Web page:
Insights of this kind change how we think of and calculate exposures. But this is just one piece of the pie, as the arrival of tech-based economies has further redefined risk for the modern age.
In 2020, the idea of a self-driving car extends beyond sci-fi films and Jetsons cartoons. Workplace automation and tech-based tools like applicant-tracking software, bot-driven help desk systems, automated communication systems and data analytics are making businesses more agile and futureproof.
With each and every advancement and new business model, the status quo is disrupted. As a result, the way agencies approach insuring property, organizations and employees needs to change. For proof, you need only look at the examples we just listed:
- Autonomous vehicles may improve driver safety to a degree, but they’re vulnerable to a plethora of cyber attacks—risks that continue to dominate headlines and infiltrate numerous lines of coverage. And it’s not just cars. All Internet of Things devices are susceptible to attacks, and agents must remain flexible as new cyber and data exposures threaten policyholders year over year. According to a global survey by Accenture, security breaches increased by 67% between 2014 and 2019.
- As workplaces strive to offer more remote work options and integrate more technology into their operations, new cyber exposures will appear across multiple lines of insurance. In the benefits space, employers now need to worry about protecting not only their company’s proprietary data, but also employees’ confidential data. Moreover, providers and carriers must prioritize safeguarding electronic protected health information to avoid a catastrophic data breach.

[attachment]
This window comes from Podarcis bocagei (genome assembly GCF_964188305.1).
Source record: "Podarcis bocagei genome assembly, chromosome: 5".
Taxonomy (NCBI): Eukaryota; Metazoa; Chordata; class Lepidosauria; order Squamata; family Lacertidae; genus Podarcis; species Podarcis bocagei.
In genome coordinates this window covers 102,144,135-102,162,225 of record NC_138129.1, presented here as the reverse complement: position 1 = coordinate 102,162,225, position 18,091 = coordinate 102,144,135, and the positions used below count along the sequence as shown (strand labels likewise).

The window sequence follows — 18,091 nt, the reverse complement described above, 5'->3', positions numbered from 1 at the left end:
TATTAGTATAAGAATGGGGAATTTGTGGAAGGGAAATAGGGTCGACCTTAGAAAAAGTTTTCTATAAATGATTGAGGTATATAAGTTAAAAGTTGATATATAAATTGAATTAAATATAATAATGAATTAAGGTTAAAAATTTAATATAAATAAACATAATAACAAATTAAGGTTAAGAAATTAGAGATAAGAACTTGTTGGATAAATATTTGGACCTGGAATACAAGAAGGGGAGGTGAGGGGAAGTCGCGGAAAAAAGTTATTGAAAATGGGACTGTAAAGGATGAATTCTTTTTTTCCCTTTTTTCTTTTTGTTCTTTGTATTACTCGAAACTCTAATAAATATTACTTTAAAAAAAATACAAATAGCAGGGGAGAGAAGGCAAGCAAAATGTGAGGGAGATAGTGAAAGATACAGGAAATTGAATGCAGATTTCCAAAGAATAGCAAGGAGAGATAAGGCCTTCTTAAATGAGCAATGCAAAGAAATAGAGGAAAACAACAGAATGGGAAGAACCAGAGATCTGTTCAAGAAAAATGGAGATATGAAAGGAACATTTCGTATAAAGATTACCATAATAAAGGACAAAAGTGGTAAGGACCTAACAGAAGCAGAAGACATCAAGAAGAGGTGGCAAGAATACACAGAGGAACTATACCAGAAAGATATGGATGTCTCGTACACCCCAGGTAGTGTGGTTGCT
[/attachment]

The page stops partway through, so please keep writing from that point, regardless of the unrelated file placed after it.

- In the commercial insurance markets, carriers created stand-alone cyber polices as a way to set clear distinctions from other types of coverage. However, a large part of the market is now focusing on adding cyber coverage to property, general liability and crime policies in order to address potential gaps. Differences in these types of policies can be confusing to your clients, and they will need your expertise more than ever to help them understand their risks and safeguard their business.
These are just a handful of changes facing carriers, agents and the clients they serve. Simply put, traditional risk calculation models—and the agents who use them—must evolve to keep pace.
Thankfully, in the same way technology has altered the risk landscape, it has afforded agents with more growth opportunities…
To finish chapter 1 and read the rest of the e-book, visit www.insurancesalesrevolution.com.
About Don & Jason
Don Bailey has over 30 years of experience in the insurance industry, working in various roles spanning from underwriter to producer to CEO. He was the former Chairman and CEO of Willis Towers Watson North America, President of Allstate’s business-to-business portfolio of companies and the President of Global Sales at Marsh. Currently, he is a partner at Bristlecone Partners. In early 2019, Bailey joined Zywave as a member of its Advisory Board.
Jason has over 20 years of experience leading multiple, high-growth software companies across the world. Previously, he served as CEO of UC4 Software, Univa UD and SAVO, a leading provider of sales enablement software. During his tenure at SAVO, he was at the epicenter of working with numerous large and midsized companies making the Sales Revolution transformation outlined in this book. In 2018, he became the CEO for leading insurtech provider Zywave.